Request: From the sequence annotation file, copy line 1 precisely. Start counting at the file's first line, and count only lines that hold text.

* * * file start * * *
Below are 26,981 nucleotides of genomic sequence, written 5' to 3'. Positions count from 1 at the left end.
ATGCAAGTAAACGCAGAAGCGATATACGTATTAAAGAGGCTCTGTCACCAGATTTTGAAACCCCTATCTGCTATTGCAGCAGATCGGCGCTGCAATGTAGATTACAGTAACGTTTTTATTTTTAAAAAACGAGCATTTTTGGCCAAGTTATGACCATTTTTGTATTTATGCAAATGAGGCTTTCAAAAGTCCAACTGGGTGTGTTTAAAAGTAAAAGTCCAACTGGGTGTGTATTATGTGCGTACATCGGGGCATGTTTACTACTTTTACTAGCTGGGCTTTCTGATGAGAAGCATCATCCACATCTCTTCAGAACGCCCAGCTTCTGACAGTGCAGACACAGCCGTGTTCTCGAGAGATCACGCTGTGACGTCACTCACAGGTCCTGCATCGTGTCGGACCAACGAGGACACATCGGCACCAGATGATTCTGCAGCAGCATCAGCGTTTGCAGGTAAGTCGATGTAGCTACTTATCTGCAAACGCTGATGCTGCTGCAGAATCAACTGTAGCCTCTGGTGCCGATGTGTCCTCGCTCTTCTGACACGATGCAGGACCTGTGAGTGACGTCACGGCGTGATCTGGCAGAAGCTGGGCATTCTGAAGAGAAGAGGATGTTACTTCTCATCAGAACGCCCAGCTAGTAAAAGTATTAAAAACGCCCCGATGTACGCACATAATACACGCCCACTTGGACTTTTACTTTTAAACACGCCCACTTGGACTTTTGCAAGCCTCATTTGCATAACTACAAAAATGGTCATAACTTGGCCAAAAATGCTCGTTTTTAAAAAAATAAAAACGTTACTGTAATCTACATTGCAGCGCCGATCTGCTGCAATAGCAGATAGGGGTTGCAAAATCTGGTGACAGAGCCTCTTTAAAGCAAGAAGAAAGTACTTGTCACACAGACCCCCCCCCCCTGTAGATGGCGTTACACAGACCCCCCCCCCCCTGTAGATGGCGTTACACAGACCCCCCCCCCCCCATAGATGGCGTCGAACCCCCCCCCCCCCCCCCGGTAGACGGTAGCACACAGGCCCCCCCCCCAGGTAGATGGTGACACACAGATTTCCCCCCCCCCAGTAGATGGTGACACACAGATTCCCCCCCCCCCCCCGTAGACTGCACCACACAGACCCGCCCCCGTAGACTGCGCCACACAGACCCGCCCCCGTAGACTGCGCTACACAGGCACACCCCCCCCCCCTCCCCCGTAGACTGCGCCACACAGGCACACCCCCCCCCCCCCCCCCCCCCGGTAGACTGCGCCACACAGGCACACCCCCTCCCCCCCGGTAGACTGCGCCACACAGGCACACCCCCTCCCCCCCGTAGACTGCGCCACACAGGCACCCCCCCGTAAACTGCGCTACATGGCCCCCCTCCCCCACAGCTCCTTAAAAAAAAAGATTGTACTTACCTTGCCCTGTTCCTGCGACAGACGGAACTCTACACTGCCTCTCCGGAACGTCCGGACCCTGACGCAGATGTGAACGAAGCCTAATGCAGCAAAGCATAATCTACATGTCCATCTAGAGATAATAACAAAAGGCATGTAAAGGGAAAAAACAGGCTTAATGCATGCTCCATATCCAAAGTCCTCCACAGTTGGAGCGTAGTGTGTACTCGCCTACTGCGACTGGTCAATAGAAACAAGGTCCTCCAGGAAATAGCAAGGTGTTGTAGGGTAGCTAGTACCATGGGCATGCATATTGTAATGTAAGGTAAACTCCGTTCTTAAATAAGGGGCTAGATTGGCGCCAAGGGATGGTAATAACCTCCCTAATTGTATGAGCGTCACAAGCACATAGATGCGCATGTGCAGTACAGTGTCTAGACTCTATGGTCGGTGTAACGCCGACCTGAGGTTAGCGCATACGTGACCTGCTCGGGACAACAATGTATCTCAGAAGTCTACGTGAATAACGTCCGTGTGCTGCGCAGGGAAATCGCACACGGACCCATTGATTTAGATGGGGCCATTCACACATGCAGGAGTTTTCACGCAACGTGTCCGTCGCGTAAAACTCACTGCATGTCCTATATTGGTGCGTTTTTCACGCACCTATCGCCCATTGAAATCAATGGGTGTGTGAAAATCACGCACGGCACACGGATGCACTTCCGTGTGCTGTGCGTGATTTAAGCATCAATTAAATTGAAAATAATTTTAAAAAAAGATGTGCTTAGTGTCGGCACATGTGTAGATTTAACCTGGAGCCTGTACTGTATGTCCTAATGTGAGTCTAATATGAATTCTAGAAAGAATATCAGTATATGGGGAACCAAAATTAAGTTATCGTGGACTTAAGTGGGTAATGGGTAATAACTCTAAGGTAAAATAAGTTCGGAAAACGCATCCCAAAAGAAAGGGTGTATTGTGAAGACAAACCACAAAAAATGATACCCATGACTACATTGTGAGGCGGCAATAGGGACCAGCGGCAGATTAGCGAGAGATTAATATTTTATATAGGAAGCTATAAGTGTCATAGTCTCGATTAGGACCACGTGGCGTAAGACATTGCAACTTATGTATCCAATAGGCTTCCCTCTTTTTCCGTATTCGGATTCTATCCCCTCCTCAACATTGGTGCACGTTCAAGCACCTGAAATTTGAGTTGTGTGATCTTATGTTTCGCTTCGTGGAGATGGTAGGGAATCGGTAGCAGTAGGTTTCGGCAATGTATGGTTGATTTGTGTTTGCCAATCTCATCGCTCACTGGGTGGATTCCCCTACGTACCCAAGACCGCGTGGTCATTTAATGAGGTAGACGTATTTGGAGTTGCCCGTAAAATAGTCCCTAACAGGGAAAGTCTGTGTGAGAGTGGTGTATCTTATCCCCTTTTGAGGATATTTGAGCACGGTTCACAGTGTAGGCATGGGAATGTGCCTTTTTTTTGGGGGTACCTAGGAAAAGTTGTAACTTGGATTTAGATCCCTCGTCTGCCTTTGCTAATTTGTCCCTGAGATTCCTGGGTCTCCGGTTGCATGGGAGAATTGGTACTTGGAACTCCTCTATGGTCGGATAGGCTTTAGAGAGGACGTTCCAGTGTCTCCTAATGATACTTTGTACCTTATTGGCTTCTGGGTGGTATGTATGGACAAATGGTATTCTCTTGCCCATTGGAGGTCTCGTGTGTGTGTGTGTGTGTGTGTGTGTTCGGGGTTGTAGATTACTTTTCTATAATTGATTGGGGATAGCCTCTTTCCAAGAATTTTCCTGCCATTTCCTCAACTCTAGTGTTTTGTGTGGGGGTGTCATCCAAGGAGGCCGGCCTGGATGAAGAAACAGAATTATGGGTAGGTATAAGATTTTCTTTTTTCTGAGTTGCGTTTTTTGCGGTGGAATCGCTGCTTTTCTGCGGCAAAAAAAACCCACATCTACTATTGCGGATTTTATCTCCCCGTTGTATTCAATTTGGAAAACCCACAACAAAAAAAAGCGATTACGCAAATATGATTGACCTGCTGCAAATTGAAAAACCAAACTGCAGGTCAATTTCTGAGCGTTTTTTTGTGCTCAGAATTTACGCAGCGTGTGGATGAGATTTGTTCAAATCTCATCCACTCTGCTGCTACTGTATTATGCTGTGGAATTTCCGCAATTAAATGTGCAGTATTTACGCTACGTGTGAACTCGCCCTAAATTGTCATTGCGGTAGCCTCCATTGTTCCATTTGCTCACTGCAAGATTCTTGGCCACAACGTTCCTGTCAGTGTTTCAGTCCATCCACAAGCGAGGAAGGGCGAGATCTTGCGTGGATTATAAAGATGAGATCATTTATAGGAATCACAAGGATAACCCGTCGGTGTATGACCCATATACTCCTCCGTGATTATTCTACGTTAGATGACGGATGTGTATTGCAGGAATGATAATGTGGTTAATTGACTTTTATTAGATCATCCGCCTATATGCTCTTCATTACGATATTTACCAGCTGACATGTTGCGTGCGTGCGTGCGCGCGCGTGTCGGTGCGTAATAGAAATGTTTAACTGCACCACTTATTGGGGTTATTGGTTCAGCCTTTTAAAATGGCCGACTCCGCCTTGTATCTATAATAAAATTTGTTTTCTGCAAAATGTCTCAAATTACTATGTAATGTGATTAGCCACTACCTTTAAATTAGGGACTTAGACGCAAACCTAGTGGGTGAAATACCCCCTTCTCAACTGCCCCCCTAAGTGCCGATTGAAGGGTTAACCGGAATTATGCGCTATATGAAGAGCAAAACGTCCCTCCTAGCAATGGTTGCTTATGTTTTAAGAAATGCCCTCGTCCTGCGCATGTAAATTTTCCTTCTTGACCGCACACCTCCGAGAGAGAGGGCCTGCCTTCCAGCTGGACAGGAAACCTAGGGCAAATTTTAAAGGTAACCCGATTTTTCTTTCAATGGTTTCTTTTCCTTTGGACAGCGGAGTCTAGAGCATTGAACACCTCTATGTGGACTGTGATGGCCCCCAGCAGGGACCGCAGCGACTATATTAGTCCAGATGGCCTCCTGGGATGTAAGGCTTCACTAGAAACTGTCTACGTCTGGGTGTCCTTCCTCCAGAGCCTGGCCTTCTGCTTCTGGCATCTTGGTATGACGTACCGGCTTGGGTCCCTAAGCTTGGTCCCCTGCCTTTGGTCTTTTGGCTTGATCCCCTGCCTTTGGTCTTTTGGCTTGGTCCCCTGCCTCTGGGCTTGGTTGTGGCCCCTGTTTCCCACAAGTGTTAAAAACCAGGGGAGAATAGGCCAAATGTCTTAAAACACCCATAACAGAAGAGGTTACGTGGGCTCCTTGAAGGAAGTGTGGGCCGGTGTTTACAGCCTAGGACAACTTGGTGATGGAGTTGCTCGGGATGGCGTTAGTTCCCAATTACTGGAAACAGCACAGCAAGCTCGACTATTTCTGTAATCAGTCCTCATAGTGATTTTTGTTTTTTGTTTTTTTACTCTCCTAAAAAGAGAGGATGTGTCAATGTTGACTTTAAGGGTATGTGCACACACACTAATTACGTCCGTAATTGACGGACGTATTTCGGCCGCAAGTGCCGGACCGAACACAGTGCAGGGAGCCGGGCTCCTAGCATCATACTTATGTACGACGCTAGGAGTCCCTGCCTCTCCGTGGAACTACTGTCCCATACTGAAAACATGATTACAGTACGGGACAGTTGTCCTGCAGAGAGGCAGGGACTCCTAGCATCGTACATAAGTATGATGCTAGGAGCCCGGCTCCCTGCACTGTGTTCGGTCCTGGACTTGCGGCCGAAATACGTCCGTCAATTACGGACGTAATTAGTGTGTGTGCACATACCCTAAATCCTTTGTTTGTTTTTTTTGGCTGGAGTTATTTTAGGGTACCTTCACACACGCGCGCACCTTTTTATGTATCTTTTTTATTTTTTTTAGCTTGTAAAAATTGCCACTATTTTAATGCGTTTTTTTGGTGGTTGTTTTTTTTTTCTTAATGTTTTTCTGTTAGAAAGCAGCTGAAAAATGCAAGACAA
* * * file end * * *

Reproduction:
Below are 26,981 nucleotides of genomic sequence, written 5' to 3'. Positions count from 1 at the left end.